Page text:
straight laced

Originally this phrase, spelled ‘strait laced’ meant constricted or narrow but, more specifically, wearing a bodice or corsets tightly laced. Today it is spelled ‘straight laced’ and means excessively rigid in behavior, morals, or moral judgement.

‘Strait’ is still used in expressions like ‘strait and narrow,’ ‘dire straits,’ ‘strait-jacket,’ and  ‘straitened circumstances.’ The meaning of both spellings becomes clear when we know that ‘strait’ means, not ‘free from curvature,’ but ‘tight.’ That usage goes back to the 13th century.

‘Strait’ derives from Latin stringere, to bind tightly, which is the root of ‘constrain,’ ‘strict,’ and ‘stringent,’ among others. That’s why that obsolete method of restraining lunatics called the straitjacket is correctly spelled in that way. These days we know it mainly as a narrow stretch of navigable seaway, as in the Straits of Gibraltar. Its other current meaning refers to a situation of difficulty, distress, or need, but usually appears only in the fixed phrase ‘dire straits,’ (great need or extreme danger), or ‘straitened circumstances,’ for a person who is living in poverty.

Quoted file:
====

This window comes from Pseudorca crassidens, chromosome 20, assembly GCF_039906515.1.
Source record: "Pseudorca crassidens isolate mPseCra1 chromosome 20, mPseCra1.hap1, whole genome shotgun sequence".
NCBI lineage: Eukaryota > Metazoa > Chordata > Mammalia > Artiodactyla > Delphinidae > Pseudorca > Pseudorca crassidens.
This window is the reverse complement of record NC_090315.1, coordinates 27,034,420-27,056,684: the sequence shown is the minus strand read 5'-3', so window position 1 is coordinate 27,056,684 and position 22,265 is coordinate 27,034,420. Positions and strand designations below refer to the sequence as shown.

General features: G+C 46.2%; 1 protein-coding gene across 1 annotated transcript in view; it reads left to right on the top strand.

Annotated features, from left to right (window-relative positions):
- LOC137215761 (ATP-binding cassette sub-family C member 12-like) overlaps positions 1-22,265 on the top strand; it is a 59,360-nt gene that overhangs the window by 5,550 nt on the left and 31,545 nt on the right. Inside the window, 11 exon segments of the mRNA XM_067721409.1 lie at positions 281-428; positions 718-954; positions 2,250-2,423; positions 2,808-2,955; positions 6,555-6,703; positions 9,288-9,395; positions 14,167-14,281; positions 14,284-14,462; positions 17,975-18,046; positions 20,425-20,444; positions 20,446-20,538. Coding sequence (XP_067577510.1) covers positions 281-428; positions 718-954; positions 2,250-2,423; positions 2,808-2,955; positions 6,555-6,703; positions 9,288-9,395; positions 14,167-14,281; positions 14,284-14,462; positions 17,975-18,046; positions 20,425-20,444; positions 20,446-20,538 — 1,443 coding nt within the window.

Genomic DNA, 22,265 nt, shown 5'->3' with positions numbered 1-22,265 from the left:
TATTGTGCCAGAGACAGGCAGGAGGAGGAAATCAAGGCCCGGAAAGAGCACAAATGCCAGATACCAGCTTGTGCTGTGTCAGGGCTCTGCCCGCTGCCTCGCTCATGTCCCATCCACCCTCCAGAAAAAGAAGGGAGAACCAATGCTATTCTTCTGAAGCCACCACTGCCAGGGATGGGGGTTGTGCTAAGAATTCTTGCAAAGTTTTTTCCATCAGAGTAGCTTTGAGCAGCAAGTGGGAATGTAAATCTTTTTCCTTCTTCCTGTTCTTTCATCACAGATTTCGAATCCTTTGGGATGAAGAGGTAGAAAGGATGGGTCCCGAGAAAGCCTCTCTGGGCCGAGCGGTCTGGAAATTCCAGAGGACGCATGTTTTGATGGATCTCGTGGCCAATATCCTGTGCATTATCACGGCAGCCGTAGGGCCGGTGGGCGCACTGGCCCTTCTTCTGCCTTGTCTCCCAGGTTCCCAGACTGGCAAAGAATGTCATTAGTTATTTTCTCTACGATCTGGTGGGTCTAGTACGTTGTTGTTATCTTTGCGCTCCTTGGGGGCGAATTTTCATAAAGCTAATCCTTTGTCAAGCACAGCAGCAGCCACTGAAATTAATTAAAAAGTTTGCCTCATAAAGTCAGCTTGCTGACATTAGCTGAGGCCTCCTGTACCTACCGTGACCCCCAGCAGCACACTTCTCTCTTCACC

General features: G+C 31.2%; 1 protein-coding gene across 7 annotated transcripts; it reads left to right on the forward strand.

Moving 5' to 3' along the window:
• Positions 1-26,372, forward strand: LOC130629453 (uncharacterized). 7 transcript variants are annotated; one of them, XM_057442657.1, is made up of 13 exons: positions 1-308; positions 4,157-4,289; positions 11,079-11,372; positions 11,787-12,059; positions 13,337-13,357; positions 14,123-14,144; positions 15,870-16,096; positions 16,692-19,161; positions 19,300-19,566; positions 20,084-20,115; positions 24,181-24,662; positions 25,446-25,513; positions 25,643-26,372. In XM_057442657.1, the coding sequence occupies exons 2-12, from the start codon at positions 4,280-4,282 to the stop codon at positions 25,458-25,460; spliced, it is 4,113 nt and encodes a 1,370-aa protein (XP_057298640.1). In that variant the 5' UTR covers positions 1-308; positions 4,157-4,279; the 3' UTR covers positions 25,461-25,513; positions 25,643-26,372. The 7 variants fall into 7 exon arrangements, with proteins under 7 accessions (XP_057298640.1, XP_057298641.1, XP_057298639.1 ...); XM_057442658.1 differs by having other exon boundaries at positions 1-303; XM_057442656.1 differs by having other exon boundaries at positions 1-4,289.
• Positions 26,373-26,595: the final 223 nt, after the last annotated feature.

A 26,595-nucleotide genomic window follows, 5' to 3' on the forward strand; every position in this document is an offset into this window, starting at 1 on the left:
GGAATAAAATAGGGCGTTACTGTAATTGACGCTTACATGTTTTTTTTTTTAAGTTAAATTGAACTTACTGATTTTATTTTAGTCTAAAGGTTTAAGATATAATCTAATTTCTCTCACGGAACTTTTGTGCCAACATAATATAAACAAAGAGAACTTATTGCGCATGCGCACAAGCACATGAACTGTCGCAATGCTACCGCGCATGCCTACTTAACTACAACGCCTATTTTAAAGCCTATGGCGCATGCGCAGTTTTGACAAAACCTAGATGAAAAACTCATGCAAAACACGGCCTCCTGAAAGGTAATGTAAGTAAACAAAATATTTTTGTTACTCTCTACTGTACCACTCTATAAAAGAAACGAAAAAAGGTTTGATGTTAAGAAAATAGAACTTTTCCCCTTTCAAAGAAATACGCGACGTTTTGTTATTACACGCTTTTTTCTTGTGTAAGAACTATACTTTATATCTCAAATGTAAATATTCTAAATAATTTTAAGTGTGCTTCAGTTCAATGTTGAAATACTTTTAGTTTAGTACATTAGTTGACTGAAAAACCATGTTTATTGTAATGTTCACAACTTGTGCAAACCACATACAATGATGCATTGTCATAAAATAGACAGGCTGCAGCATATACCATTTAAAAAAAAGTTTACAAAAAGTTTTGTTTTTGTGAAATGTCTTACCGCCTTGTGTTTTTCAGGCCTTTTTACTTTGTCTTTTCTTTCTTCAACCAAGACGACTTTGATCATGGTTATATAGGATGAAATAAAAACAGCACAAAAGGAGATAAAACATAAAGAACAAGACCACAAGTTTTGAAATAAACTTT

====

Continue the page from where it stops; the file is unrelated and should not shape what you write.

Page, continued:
The expression ‘strait-laced’ is found first in print, in a Middle English text — John Lydgate’s My Fayr Lady, circa 1430. In the poem, for comic effect, Lydgate describes his beloved variously as ‘lyke as an olivaunt [elephant] and with greet square shulderys brood’ (great broad, square shoulders).

In the 16th century, ‘strait-laced’ began to be use figuratively to refer to people who were rigid in their beliefs and thinking. Thomas Martin’s religious tract The Marriage of Priestes, 1554, displays that usage:

“He had to doe with certaine holy and straite lased heretikes, whiche denied it to be lawful for a Christian man after his baptisme to retourne to his wife.”

In the 18th and 19th centuries, fashion dictated that women of quality wore exceptionally tightly laced corsets to emphasize their hourglass figures. The impression that we now have of ladies of the prim and formal Victorian upper classes is that they were strait-laced in more ways than one.

Our phrase ‘straight and narrow’ was originally ‘strait and narrow.’ But there is a common sense image behind ‘straight and narrow’ that has helped it to be accepted, since it can be said to contain the idea of a road which is direct and undeviating, the true path of virtue that leads us unswervingly to our destination without straying into byways of temptation.

Oh, dear! And I do love straying into those byways of temptation. Especially when it involves chocolate.

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